“My work is not my passion” – For millennials, work is above all a livelihood to enable life itself

Toni Iskanius, Susanna Kultalahti
Toni Iskanius, Susanna Kultalahti. Image: University of Vaasa
3 min

Media and social media are filled with stories about those who have found their place in working life, who are ready to give their all to their dream job. Suddenly, we should all aim for a job that doesn’t feel like work. A job where you create a more sustainable world and fulfil yourself at the same time. But what if your job is just a job for you? Does work have to be your passion?

Toni Iskanius, 32, says that for him work is first and foremost a livelihood and an enabler for life itself.

My current job is just a job for me, not a passion of mine. I do not think you need to be passionate about your work, but I do think that you should always do your best at work. This is something that I am not ready to compromise on.

A business alumnus of the University of Vaasa, Iskanius works as an IT project manager at Kainos, a position he has had for the last three years. Iskanius thinks about work quite pragmatically:

I weigh the benefits and more unpleasant aspects against each other. The compensation and the intellectual challenges work offers me are the key reasons why I enjoy work. My current job is very flexible, which I really appreciate. As I am the father of a small child, the soft values of my workplace have now gained more weight.

Toni Iskanius points out the growing trend of choosing four-day weeks, saying that this is something that he is also interested in.

“I believe the number of hours I work will decrease and job hunting for just a better salary is not happening, at least not any time soon,” he says.

Millennials do their work well but may find meaning elsewhere

University of Vaasa lecturer Susanna Kultalahti researches personnel management and millennials. Kultalahti says that Iskanius’ thoughts are one example of the mindset that young people have. Whether it is generation Y or Z, their work is just as important to them as to any of us. Young people want to do their best and perform as well as possible.

We all want to feel meaningful and do meaningful things in our life. Instead, to put it bluntly, while older generations identify with their work, millennials can find their meaning from other things too: family, friends, travel, hobbies, and self-realisation. They see work as a means to an end, and salary is not everything if it is enough to provide for the important things in life.

But, great success is made with emotion and passion, isn’t it? According to Susanna Kultalahti, it is not that simple:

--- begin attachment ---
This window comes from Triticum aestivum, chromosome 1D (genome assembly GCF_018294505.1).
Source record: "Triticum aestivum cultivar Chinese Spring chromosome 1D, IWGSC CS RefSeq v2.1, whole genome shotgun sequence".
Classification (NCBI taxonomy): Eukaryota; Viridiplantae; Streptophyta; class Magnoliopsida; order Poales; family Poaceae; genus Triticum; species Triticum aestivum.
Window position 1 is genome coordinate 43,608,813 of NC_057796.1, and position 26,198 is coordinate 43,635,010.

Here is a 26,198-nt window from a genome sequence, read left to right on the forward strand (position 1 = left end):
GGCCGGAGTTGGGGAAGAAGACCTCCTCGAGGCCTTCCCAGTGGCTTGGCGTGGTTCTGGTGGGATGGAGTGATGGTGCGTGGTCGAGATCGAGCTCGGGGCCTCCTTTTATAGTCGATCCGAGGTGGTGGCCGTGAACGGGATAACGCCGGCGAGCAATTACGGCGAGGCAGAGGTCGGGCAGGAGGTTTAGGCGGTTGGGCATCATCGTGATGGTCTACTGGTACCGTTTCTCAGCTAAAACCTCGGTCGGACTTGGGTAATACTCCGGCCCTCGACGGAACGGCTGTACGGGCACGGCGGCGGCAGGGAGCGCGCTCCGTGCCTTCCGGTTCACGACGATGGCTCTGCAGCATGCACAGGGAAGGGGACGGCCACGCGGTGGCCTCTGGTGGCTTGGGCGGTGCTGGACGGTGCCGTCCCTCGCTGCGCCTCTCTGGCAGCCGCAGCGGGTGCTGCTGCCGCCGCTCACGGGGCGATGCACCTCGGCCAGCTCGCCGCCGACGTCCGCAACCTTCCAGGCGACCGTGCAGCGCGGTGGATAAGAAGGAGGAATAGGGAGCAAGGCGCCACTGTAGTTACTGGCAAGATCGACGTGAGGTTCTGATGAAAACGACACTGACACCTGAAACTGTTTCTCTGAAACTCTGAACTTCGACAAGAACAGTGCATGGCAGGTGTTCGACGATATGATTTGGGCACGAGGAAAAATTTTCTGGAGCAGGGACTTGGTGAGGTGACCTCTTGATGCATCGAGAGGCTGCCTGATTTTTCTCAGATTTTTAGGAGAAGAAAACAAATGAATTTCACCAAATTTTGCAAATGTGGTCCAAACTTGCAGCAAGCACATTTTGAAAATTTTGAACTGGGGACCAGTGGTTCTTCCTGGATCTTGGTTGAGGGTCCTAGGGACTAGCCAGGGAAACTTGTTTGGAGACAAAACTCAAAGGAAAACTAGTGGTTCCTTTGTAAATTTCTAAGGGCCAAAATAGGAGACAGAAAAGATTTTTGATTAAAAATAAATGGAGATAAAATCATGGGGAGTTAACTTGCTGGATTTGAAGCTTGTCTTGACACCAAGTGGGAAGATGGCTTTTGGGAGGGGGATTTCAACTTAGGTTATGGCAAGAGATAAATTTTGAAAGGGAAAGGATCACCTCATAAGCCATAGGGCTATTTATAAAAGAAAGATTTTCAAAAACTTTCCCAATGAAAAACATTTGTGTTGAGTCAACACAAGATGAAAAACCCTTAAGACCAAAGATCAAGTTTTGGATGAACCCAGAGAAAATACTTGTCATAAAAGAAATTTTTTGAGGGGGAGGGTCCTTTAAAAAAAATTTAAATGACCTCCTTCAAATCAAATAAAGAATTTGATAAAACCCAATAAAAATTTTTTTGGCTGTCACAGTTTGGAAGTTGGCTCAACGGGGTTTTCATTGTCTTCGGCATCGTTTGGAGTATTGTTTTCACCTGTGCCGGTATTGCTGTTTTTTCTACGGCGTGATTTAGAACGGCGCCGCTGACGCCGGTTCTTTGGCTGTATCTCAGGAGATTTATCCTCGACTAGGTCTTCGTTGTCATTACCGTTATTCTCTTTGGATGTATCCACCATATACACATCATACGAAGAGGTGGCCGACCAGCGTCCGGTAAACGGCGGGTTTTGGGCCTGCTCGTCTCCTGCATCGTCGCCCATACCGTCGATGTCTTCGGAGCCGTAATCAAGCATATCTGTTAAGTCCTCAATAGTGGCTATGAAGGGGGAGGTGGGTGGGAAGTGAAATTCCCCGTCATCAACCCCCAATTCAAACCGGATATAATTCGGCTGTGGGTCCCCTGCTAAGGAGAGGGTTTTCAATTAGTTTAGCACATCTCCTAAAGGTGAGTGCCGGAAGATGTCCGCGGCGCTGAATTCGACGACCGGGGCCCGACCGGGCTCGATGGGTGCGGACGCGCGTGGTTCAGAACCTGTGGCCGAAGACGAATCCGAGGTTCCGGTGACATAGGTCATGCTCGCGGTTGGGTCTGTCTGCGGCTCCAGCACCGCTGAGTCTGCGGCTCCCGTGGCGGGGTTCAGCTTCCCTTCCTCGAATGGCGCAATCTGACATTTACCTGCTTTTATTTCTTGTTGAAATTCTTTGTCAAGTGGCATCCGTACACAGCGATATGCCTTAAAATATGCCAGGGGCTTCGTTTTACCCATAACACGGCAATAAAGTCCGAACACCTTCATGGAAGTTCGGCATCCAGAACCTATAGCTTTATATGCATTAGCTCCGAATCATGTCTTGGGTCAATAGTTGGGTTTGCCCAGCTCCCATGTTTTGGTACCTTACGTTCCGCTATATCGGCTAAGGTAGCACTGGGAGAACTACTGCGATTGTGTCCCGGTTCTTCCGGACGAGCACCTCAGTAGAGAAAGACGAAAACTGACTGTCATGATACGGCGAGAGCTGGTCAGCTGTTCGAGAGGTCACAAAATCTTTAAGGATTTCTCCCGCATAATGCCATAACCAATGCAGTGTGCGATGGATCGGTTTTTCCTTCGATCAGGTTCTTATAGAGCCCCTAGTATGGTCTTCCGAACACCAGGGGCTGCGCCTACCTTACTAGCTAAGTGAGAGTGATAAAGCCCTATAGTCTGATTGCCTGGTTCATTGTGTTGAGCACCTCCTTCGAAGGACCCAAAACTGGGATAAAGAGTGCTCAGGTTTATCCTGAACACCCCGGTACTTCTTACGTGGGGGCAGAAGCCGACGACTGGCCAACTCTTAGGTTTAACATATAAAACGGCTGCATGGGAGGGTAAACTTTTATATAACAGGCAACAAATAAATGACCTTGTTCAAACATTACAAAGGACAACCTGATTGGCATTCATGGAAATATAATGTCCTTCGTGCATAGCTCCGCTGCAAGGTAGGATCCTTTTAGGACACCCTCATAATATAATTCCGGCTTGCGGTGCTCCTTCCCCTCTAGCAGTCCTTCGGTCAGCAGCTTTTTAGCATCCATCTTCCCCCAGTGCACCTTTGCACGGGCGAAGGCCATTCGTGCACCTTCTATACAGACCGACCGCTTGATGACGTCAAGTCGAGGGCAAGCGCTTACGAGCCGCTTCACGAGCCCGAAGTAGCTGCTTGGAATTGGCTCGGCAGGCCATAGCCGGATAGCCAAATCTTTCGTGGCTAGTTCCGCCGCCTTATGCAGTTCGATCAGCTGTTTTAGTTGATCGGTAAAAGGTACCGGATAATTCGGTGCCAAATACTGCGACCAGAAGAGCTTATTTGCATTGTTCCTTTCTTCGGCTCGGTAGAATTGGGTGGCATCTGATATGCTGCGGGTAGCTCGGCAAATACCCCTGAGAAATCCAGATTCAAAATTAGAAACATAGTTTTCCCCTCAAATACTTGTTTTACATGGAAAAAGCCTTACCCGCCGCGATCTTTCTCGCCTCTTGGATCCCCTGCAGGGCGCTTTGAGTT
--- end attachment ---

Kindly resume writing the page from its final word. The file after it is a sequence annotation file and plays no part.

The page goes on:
Even if you find your passion elsewhere and only work to enable other things, it does not mean that you are a bad worker. You then just apply for a job that gives you time and resources to do other important and meaningful things. Millennials do their job well, and I once read a good description that said that millennials would rather climb the Himalayas than the corporate ladder.

It is ok for work to be just work and it doesn’t have to fill your whole life. The reason why you go to work may lie in what you do after that. The fact that work brings bread to the table has not disappeared anywhere. But for more and more people, it is also important to be able to use their skills and work with something that matches their interests and values.

The balance between work and free time is not compromised

According to Kultalahti, young people put a lot of emphasis on the balance between work and free time. Toni Iskanius agrees:

It’s important for me to stick to working hours, but it does require quite a bit of self-control. As a rule, I work from eight to four. I have a company mobile phone, but when my day is finished I don’t answer calls and keep my laptop closed. Not being available around the clock isn’t easy, but I learned it the hard way.

Iskanius notes that the company policy can be helpful. At his job, employees are constantly encouraged to take time off to recover outside of working hours.

“If you have problems with this, there will be an interference,” he says.

To Susanna Kultalahti, this sounds healthy, important, and welcome. She has noticed that young people often use words like well-being, self-management and self-direction. Work should not take all your resources and energy, there must be time and energy for other things as well.

Kultalahti is aware that there may be clashes in working life when some people set strict boundaries and others are used to stretching themselves.

Working life must evolve in this direction, because these young people will be in it for several more decades. If your workday takes all your energy, your well-being is not very sustainable.

Kultalahti emphasises that organisations need to take action as well. Otherwise, those who stick to their boundaries seem inflexible if others always stretch them. Organisations must deal with flaws in their systems and ensure that the workload is not too big a burden for anyone.

“However, the fact that things related to coping at work are being talked about more and more is something I already consider a victory,” Susanna Kultalahti says.

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